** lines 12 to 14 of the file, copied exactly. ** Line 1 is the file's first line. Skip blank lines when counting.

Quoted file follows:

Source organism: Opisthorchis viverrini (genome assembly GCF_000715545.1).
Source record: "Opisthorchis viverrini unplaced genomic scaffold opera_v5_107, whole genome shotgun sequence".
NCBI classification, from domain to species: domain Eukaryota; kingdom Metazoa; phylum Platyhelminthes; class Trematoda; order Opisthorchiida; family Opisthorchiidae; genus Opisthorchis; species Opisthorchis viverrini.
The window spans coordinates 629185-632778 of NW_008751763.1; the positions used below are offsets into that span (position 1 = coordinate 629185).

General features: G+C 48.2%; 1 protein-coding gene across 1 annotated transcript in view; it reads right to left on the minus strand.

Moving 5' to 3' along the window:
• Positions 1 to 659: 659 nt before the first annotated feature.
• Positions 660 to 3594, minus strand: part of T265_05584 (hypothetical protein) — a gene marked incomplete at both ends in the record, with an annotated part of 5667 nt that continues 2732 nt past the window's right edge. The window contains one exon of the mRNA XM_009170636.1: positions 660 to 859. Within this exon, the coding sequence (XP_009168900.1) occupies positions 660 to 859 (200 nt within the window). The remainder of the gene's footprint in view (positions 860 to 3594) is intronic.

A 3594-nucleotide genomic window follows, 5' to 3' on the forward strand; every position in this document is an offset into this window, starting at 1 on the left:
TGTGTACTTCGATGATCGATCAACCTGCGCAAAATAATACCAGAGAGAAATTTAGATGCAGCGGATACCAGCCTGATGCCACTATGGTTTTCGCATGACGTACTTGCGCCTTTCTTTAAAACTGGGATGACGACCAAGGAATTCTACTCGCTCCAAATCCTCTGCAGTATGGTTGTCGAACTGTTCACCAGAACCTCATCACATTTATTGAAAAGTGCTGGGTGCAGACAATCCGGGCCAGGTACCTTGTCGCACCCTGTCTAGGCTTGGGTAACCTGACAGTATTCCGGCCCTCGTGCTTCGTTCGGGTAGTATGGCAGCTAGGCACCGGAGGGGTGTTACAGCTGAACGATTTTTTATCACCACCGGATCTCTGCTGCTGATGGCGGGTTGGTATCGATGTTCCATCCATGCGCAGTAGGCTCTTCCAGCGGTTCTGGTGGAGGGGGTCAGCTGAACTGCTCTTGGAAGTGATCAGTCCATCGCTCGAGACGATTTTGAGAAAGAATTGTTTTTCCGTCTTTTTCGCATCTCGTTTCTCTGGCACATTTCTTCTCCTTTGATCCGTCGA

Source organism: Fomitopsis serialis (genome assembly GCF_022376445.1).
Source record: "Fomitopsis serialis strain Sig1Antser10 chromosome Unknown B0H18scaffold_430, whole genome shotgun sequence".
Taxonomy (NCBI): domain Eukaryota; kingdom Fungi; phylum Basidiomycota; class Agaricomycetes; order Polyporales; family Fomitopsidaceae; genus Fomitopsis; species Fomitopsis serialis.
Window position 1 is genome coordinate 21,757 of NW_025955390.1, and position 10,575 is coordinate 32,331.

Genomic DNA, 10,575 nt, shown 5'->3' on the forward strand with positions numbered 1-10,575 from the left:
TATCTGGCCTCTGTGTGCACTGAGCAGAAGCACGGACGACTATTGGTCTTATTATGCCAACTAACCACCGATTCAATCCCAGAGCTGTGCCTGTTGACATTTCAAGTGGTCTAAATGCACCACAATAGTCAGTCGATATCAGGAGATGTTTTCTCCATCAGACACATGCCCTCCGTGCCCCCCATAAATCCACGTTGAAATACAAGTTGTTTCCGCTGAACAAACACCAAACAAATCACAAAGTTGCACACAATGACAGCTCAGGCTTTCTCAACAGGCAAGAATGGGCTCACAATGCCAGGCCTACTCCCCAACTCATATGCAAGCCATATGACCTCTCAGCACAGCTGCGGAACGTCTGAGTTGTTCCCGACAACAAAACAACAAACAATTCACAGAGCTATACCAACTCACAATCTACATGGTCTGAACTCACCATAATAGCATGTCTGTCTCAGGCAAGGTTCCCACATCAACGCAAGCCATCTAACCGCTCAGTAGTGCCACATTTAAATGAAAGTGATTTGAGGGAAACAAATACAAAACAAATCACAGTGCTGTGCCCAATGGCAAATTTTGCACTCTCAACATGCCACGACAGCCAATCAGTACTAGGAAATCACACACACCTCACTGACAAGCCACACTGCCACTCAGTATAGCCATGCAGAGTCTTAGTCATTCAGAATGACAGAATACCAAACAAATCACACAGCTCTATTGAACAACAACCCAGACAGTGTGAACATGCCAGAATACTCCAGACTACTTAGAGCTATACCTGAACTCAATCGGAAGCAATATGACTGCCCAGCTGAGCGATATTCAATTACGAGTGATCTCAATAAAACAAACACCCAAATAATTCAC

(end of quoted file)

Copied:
Source record: "Fomitopsis serialis strain Sig1Antser10 chromosome Unknown B0H18scaffold_430, whole genome shotgun sequence".
Taxonomy (NCBI): domain Eukaryota; kingdom Fungi; phylum Basidiomycota; class Agaricomycetes; order Polyporales; family Fomitopsidaceae; genus Fomitopsis; species Fomitopsis serialis.
Window position 1 is genome coordinate 21,757 of NW_025955390.1, and position 10,575 is coordinate 32,331.